A study led by Rutgers University about the rate of sea level rising was published this week and provides further evidence oceans are generally rising across the globe. Not only are they rising, but the speed at which the water is lifting along most shorelines is faster than it has been for the past 2,800 years, the study says.

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Global sea-level change as reconstructed by the new study, from Figure 1a of the paper. The heavy line is the mean projection, the dark shading is the 67 percent probability interval, and the light shading is the 95 percent probability interval.

According to the paper, “the rate of global sea-level change in the 20th century (1.4 ± 0.2 mm/yr) was, with 95% probability, faster than during any century since at least 800 BCE.”  Before this date the data isn’t as reliable, but this could be the fastest the seas have risen in even more millennia, we just don’t know how many as accurately as the past three.

In the face of this new data, I thought it would be a good idea to provide some context for this and other studies about sea-level change:

Haven’t sea levels gone and up and down for thousands of years?

Absolutely. The oceans expand and contract with regularity. However, what this study looked at was how the added carbon dioxide from humans exacerbated the rise. The study took measurements from 24 locations around the world, along with measurements from 66 “tide gauges.” Using mathematical equations and computer simulations, these scientists compared a modeled world against the known data. These researchers found, with a high degree of statistical certainty, that the added non-naturally occurring gasses have given sea water rising a boost. While there’s a range in exactly how much human influence is present in the observed ocean level increase, it’s not zero.

You can’t predict the weather accurately, how can you predict the climate?

This study looked at what’s occurred, and other studies explore what will occur in the future. However, the trend isn’t going away and the study shows the speed to be increasing. Two other studies published this week show sea levels potentially rising from 1 to 4 feet in the next 100 years. Carbon dioxide and other greenhouse gases are playing a role in our climate, and another way to think of it is this: If a baseball player hits 80 home runs this season and breaks the all-time record and is then found to be on steroids, how many of those hits are due to his extra help? Maybe he would have hit 50 without the juice, or even 70, but it’s highly unlikely he’d have gotten all 80. The atmosphere is on CO2 juice and while you can argue how much that’s playing into our climate, it’s not zero and anyone who says so isn’t truthful, period.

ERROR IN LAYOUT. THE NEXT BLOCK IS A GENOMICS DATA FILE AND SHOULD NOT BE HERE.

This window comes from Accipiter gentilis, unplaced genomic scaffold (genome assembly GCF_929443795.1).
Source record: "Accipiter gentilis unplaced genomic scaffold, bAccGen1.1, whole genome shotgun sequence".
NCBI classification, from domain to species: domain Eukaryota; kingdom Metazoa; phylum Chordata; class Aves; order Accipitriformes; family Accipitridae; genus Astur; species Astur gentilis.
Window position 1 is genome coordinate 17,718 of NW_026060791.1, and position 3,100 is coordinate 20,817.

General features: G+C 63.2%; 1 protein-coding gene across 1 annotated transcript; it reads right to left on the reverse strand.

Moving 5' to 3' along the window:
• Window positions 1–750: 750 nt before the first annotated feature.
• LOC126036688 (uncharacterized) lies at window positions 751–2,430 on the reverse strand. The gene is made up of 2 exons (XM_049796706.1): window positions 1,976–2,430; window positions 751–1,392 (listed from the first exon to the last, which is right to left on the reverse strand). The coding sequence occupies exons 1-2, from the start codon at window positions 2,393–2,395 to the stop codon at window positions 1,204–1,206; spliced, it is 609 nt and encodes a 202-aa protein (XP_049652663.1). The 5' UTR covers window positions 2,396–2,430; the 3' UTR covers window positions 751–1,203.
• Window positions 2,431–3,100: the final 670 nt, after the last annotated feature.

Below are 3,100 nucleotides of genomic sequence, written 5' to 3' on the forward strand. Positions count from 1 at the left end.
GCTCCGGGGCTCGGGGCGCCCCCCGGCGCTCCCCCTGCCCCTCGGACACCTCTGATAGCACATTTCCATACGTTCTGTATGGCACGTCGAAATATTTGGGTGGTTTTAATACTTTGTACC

Didn’t the oceans fall in some places and go up only a few inches in 100 years?

The oceans have actually fallen in places. The image below shows that where the Gulf Stream was present back in the 1990s sea level sank, this is because that river of warm water has shifted north. Not a good prospect. On average, ocean levels went up about 5.5 inches during the 20th century, and the speed they are rising is increasing. A boulder rolling down a hill might go a foot in the first second, but over time it will move a greater distance each second. The speed at which the oceans are rising is going up.

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If I don’t have a home on the coast, this won’t affect me, will it?

Society will continue to be impacted by rising seas. If you don’t have a home on the coast, it won’t matter because your taxes and insurance are going to increase to cover the cost of rebuilding or relocation.  As flooding increases, the impact to all of us will be felt.  Here’s a sobering statistic – not a prediction, rather what’s already occurred: From 1955 to 1964 the tide gauge at Annapolis, Maryland, measured 32 days of flooding. Fast forward to the decade from 2005 to 2014, that measure jumped to 394 days.

I have bigger issues like my job, my kids, my house – what could I possibly do to stop the seas from rising?

The short answer is you are right, much of the sea-level rise ahead is already baked into the system. The unknown variable is how much more the oceans are going to go up in the next century, not if they will go up. If this issue is important to you, then educate yourself on what’s true and what isn’t. Learn about the different scenarios ahead and the pluses and minuses of how we implement change to our current energy system.

Could the ocean start cooling soon?

The Atlantic Ocean is currently in its warm phase of something called the multi-decadal oscillation.  In the coming years, when this goes into the cooler phase, the rate of sea-level rise could slow or even reverse.  This will need to be researched and modeled further.

Follow Dave Epstein on Twitter @growingwisdom

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